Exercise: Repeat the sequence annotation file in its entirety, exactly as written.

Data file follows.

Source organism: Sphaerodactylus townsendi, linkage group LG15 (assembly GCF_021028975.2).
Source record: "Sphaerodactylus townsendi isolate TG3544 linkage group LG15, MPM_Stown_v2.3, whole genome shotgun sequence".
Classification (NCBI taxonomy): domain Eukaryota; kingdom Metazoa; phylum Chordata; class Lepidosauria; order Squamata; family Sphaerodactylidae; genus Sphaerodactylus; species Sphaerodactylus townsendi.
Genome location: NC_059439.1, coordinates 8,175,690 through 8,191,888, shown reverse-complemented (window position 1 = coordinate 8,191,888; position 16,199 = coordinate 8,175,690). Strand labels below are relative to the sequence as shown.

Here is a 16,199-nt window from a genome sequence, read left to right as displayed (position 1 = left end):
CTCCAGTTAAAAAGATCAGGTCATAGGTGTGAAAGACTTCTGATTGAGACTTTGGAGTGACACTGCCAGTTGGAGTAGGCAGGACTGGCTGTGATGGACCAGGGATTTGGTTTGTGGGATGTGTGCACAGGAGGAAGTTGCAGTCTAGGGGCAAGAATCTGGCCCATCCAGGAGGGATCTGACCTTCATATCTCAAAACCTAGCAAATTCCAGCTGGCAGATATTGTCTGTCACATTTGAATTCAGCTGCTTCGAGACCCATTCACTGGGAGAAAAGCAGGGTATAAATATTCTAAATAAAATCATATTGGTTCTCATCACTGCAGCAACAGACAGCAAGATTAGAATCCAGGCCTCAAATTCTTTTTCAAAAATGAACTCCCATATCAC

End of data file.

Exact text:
Source organism: Sphaerodactylus townsendi, linkage group LG15 (assembly GCF_021028975.2).
Source record: "Sphaerodactylus townsendi isolate TG3544 linkage group LG15, MPM_Stown_v2.3, whole genome shotgun sequence".
Classification (NCBI taxonomy): domain Eukaryota; kingdom Metazoa; phylum Chordata; class Lepidosauria; order Squamata; family Sphaerodactylidae; genus Sphaerodactylus; species Sphaerodactylus townsendi.
Genome location: NC_059439.1, coordinates 8,175,690 through 8,191,888, shown reverse-complemented (window position 1 = coordinate 8,191,888; position 16,199 = coordinate 8,175,690). Strand labels below are relative to the sequence as shown.

Here is a 16,199-nt window from a genome sequence, read left to right as displayed (position 1 = left end):
CTCCAGTTAAAAAGATCAGGTCATAGGTGTGAAAGACTTCTGATTGAGACTTTGGAGTGACACTGCCAGTTGGAGTAGGCAGGACTGGCTGTGATGGACCAGGGATTTGGTTTGTGGGATGTGTGCACAGGAGGAAGTTGCAGTCTAGGGGCAAGAATCTGGCCCATCCAGGAGGGATCTGACCTTCATATCTCAAAACCTAGCAAATTCCAGCTGGCAGATATTGTCTGTCACATTTGAATTCAGCTGCTTCGAGACCCATTCACTGGGAGAAAAGCAGGGTATAAATATTCTAAATAAAATCATATTGGTTCTCATCACTGCAGCAACAGACAGCAAGATTAGAATCCAGGCCTCAAATTCTTTTTCAAAAATGAACTCCCATATCAC